To look at Hull City’s results since New Year’s Day, never mind the spectacular 24-hour January sale which saw two thirds of their goals leave in Jarrod Bowen and Kamil Grosicki, you might expect a bedraggled, demoralised team sliding down the Championship.
But then if you know anything about English football’s second tier, you know logic does not apply.
Minus Bowen and Grosicki, Hull had enough firepower to score four goals against Swansea City last night, only for their injury-hit defence to concede just as many.
You would not want these players walking your dog after they lost the lead three times but you could not complain about the spirit which saw substitute Tom Eaves wait until the fifth added minute to score the Tigers’ first equaliser of a crazy game.
Grant McCann only made one change to the XI hammered at Blackburn Rovers in midweek, but Matthew Pennington’s return in George Honeyman’s place prompted plenty of shuffling. Robbie McKenzie moved out to full-back, Leonardo Da Silva Lopes into midfield, Marcus Maddison into the hole, Mallik Wilks switched wings and Jackson Irvine moved out to the left wing.
The changes revitalised the team in an attacking sense even before everyone had got chance to get used to their new surroundings.
But then if you know anything about English football’s second tier, you know logic does not apply.Stuart Rayner
The game was less than half a minute hold when they hunted the ball, but Irvine’s dangerous cross was headed clear.
Lopes headed a Maddison free-kick over after the latter was headed wide. Wilks hit the side netting.
Hull quickly got what they deserved, after five minutes.
Callum Elder’s cross was not properly cleared and Lopes, a player Hull successfully held onto in January, drilled the ball in for his first Tigers goal.
Out of nowhere, Swansea got a foothold in the game and inevitably it was Chelsea loanee Conor Gallagher conducting the move. Hull were opened up too easily down their right and Gallagher’s cross found Wayne Routledge in space at the back post.
From there, the Swans spread their wings without bombarding the hosts. Andre Ayew cut in from the right and smashed a shot wide, Bersant Celina had one blocked, and Gallagher forced George Long into a good low save when Hull failed to clear.
The Hull defence rushed out to stop Celina taking advantage of a corner pulled back to him by Matt Grimes, but the warning was not heeded.
At the other end, Maddison was not quite able to reach a McKenzie cross, and a shot from a very optimistic range hit a defender. Whatever Bowen’s hasty replacement lacks, it is not self-belief.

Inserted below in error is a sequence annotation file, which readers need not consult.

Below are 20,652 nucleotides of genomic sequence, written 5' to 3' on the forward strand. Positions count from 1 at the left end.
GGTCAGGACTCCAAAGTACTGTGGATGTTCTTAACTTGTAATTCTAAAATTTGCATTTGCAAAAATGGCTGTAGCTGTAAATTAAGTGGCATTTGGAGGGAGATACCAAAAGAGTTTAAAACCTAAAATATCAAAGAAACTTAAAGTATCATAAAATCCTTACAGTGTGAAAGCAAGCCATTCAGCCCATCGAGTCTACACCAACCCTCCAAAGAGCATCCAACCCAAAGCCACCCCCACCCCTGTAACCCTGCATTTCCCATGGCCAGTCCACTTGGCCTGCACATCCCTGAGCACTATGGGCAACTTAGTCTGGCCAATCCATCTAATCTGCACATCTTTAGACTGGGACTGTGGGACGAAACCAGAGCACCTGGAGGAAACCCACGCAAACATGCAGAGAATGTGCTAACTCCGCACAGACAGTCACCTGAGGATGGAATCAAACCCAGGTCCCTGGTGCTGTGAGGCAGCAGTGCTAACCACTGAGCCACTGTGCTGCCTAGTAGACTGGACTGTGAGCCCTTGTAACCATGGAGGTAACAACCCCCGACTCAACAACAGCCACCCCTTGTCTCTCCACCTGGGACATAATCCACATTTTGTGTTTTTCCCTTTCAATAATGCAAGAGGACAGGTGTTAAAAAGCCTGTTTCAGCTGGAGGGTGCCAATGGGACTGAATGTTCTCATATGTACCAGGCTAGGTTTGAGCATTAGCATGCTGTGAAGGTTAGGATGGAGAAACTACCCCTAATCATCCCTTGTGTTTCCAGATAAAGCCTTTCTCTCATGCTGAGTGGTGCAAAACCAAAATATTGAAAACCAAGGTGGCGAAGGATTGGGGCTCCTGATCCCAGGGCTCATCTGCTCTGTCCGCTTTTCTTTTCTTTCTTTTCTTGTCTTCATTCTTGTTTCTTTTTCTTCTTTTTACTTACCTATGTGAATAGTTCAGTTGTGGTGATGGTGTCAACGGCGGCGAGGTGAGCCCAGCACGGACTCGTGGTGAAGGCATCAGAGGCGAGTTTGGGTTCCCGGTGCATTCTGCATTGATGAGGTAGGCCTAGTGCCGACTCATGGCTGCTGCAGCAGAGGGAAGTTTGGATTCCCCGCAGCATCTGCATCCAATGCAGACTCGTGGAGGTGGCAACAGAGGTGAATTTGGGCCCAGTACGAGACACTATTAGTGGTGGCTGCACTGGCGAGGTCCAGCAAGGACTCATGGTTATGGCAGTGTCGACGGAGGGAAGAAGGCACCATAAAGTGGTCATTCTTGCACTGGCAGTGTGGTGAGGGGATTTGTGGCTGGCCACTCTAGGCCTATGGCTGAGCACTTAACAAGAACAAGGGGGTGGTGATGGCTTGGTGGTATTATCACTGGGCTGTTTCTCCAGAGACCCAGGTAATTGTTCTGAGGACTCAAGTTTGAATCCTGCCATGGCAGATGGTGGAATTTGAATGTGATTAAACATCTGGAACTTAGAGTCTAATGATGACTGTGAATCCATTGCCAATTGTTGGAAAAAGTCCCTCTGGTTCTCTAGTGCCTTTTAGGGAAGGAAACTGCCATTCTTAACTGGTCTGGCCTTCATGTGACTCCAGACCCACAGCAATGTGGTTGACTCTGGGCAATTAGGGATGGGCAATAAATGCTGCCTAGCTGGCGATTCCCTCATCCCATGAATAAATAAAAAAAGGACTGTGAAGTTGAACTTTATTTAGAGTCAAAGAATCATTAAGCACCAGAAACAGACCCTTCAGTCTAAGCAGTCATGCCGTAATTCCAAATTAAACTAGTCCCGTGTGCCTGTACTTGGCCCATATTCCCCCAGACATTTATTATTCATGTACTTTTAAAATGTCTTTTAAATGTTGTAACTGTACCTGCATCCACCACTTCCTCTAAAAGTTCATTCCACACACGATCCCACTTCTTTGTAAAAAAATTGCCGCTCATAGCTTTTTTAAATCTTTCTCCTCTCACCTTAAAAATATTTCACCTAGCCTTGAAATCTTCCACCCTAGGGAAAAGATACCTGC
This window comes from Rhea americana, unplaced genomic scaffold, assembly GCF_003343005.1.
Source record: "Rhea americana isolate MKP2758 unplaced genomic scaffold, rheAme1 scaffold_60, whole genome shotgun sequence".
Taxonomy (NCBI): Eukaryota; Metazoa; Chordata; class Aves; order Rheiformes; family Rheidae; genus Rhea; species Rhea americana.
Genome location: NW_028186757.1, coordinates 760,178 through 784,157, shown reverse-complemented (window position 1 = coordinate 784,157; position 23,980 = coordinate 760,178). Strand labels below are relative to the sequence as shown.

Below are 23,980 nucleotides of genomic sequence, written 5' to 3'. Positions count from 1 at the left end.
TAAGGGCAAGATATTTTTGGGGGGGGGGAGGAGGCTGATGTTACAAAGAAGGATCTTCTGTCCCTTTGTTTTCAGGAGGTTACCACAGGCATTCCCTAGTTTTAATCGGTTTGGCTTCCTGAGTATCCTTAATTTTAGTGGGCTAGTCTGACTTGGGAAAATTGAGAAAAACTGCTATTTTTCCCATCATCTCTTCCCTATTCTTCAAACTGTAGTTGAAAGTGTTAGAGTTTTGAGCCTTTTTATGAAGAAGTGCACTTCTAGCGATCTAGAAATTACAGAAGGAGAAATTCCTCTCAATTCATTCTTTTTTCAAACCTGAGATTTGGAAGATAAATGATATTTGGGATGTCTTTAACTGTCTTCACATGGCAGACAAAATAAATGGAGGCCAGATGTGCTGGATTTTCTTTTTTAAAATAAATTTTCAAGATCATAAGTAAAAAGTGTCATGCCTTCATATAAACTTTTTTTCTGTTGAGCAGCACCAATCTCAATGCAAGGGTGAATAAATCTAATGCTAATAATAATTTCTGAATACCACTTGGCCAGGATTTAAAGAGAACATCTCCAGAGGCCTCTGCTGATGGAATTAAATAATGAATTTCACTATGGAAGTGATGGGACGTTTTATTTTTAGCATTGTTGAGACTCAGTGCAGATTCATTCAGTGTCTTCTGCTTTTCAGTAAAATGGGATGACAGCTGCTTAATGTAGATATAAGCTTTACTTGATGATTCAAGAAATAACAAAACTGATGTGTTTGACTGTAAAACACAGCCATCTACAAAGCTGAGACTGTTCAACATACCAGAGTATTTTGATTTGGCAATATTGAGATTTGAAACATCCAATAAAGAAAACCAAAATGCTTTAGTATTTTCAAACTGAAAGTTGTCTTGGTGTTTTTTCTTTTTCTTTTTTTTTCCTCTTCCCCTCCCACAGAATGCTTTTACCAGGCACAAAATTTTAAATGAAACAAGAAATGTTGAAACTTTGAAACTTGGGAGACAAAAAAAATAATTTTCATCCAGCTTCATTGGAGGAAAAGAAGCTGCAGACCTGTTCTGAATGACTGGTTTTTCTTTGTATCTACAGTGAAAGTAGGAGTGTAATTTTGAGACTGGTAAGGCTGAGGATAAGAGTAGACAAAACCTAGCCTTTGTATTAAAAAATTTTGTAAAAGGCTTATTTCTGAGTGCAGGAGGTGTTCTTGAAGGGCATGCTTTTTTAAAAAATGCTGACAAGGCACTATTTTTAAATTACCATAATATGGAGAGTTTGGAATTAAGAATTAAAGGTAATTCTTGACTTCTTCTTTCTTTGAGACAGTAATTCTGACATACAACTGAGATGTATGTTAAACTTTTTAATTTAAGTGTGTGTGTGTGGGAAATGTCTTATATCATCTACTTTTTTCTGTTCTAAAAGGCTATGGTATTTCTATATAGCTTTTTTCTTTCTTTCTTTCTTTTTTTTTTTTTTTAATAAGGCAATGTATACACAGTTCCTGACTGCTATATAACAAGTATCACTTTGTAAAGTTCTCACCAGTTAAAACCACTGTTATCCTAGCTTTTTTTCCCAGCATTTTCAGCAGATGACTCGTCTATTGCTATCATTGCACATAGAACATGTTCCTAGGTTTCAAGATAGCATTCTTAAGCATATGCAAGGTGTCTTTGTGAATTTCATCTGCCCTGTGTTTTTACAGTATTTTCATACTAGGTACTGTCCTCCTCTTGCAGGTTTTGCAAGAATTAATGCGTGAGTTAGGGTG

Infuriating as he can be at times, Maddison can also spark something, and he restored Hull’s lead for a second time early in the second half.
After Pennington glanced wide his free-kick, Maddison went it alone, pouncing on the looping rebound from his own 50th-minute shot to smash the ball in. It was his first goal for Hull.
Yet again, though, McCann’s side lacked the concentration to hang onto their advantage. This one lasted five minutes.
The Tigers left the second best right-back called Kyle ever to come out of Sheffield United’s academy in a disrespectful amount of space in their penalty area at a corner.
Grimes had the simple task of picking him out, and giving Naughton some shooting practice a player of his quality was more than up to.
What they lacked in defensive discipline, Hull were not short on in heart, and after 62 minutes they went in front for a third time, again through the persistence of a forward.
This time it was Mallik Wilks, who rather than joining in the crowd’s penalty appeals when he headed against a defender, got on with the job of putting the ball in the net instead.
Swansea threw on all three of their subs and McCann tried another rejig to lock the back door but reshuffles have not gone to plan this week, and this was no exception.
Sitting on leads is only a good idea when you can defend properly.
Ryan Tafazoli replaced Maddison as a third central defender and Honeyman came off the bench to move into No 10, with Wilks partnering Josh Magennis.
It did not work.
Ayew beat McKenzie too easily on the left, and Gallagher thumped in another equaliser after 78 minutes.
The back five – because it was a five, not a three – was so narrow as to leave substitute Yan Dhanda in an outrageous amount of space too, and when he was picked out in the 85th minute, fellow substitute Rhian Brewster did what Ayew had been unable to a minute earlier and beat Long.
For the first time in the match, Swansea were ahead and the “Allam out” chants got an airing.
But the game was not over yet. Eaves had come off the bench to beef up the attack with eight minutes of regulation time to go and in the fifth of six added minutes he slid the ball in at the near post for Hull’s first equaliser of the night and easily the sweetest of the lot.
Hull City: Long; McKenzie, McLoughlin, Pennington, Elder; Da Silva Lopes, Batty (Tafazolli 66); Wilks (Eaves 82), Maddison (Honeyman 66), Irvine; Magennis. Unused substitutes: Stewart, Ingram, Kingsley, Lewis-Potter.
Swansea City: Woodman; Naughton, Wilmott, Guehi, Bidwell; Fulton (Dhanda 64), Grimes; Routledge (Brewster 64), Gallagher, Celina (Garrick73); Ayew. Unused substitutes: Dyer, Roberts, Mulder, Cabango.
Referee: D Webb (Lancashire).